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In The Laughing Lights: Max Ernst In Milan
Enrico Monacelli , October 8th, 2022 08:52

Maybe a hard slog through a shopping centre is exactly the experience the great surrealist had in mind for the exhibition of his paintings? Who can say?

L’angelo del focolare, 1937 Oliosutela, 114x146cm Collezione privata, Svizzera Classic paintings/Alamy Stock Photo ©Max Ernst by SIAE2022

I’ve got a confession to make: I have a love/hate relationship going on with Milan’s Palazzo Reale. Don’t get me wrong, I don’t usually have particularly hard feelings or soft spots for any other museum. I’ve seen bad or cringe exhibition in my life, clearly, but that did not make me hate nor love any other gallery or museum. Not as intensely, at least. Palazzo Reale is just different. Palazzo Reale, to me at least, has always been synonymous with a certain kind of exhaustion which I both spite and cherish.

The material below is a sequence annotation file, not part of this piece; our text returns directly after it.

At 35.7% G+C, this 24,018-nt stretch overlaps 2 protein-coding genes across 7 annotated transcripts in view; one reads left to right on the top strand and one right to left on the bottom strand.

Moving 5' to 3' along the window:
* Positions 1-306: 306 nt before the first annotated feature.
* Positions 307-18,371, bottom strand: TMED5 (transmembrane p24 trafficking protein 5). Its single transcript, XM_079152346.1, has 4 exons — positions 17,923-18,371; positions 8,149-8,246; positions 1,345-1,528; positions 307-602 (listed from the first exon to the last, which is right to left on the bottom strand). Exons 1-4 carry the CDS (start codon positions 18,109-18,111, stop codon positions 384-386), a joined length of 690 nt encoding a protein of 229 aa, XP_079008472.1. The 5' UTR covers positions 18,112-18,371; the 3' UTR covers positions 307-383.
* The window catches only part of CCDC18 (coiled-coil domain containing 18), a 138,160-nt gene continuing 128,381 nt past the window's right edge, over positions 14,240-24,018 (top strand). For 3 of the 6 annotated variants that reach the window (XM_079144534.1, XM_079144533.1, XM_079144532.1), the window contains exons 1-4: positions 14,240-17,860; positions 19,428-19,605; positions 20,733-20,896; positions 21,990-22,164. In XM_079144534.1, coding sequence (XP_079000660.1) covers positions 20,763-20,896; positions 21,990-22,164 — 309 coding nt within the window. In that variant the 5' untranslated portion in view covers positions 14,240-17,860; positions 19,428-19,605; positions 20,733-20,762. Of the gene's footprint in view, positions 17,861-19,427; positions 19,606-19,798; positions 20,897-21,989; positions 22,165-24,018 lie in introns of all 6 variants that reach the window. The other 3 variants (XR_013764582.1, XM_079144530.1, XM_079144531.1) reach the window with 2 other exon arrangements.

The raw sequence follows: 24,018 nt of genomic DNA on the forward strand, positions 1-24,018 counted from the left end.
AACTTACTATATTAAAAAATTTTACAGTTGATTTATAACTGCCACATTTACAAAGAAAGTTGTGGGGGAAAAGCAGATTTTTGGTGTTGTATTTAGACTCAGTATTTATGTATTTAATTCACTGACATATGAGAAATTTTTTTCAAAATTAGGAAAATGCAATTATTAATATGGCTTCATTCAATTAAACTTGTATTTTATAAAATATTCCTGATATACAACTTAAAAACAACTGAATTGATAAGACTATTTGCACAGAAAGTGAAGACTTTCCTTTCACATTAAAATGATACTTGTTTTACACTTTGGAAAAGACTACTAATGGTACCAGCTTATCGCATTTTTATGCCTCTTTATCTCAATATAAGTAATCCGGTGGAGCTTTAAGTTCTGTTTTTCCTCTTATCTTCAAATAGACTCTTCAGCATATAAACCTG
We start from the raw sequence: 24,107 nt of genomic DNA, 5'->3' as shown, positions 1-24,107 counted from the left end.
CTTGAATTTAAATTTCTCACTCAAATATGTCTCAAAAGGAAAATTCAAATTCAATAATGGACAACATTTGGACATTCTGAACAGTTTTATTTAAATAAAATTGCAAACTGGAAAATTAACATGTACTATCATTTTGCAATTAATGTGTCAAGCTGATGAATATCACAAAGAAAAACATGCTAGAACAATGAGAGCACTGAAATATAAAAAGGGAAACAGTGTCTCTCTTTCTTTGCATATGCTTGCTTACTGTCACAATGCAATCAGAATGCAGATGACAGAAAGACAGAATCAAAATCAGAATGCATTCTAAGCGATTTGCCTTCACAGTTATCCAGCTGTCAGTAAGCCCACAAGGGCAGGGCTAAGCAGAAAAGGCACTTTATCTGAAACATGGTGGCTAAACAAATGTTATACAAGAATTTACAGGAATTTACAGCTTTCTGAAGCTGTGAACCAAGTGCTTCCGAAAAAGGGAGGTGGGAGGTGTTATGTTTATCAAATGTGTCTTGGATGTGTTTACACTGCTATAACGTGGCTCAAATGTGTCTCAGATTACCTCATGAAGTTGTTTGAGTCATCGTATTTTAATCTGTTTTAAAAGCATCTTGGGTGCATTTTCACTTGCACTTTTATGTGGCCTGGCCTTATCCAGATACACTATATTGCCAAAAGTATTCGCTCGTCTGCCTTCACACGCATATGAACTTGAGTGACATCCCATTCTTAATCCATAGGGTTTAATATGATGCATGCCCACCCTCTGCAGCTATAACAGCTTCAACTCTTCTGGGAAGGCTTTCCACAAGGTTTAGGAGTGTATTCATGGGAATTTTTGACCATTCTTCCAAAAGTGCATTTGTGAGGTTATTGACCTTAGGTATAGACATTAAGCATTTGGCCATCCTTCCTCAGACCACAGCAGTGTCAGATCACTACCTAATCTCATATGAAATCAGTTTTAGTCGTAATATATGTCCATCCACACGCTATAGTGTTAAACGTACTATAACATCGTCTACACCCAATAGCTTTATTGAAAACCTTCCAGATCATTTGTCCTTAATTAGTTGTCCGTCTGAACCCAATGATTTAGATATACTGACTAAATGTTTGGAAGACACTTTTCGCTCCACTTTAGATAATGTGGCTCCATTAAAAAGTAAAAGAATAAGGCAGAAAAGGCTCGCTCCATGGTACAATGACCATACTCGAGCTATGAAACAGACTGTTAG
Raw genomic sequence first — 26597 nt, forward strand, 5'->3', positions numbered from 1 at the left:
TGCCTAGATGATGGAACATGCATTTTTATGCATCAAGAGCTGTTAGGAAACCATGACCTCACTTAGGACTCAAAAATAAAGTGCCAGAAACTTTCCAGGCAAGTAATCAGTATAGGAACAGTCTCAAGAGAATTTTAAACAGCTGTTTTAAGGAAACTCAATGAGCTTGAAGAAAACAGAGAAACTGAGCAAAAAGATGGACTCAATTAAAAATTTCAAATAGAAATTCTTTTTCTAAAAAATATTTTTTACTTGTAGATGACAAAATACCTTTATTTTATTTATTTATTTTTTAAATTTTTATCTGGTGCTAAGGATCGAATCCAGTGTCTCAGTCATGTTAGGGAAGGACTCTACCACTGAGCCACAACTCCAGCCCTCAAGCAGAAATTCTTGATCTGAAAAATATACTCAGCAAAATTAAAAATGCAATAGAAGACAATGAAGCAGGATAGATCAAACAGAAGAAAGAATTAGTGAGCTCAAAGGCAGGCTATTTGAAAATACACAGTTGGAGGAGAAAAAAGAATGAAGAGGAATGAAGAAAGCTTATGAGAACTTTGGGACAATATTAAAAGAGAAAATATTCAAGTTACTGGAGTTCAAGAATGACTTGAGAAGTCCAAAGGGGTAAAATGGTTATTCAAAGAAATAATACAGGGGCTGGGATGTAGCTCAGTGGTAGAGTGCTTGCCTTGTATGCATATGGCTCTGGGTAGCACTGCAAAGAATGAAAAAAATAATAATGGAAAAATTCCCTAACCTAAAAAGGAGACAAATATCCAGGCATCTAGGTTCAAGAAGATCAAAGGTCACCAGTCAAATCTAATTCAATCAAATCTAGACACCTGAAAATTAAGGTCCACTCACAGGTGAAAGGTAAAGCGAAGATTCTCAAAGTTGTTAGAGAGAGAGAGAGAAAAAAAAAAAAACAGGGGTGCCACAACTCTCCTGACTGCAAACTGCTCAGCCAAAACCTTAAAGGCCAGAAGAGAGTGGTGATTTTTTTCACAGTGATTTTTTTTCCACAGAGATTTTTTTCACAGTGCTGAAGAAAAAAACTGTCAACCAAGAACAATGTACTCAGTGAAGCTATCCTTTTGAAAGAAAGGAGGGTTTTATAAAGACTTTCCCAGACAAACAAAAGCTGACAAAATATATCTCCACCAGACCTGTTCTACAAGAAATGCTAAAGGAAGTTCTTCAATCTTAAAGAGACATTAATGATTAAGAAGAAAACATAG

Since I’ve been living in Milan, I caught myself returning to it almost mechanically, like the changing seasons or a pallid ritual. Palazzo Reale’s main attraction is usually to drag in town some of the most prestigious names in more or less contemporary art. I saw Modigliani there, strung out from a sleepless night in Bologna; Klimt, after a particularly phoned-in break-up; Warhol, I don’t exactly remember when. And so on. You get the gist. Like clockwork, it has been there ticking away at my late adolescence and early adulthood. I could easily get all riled up and Proustian about the long queues mid-winter and the Duomo gothicly towering behind the rows waiting in line, but I’ll spare you the autofiction.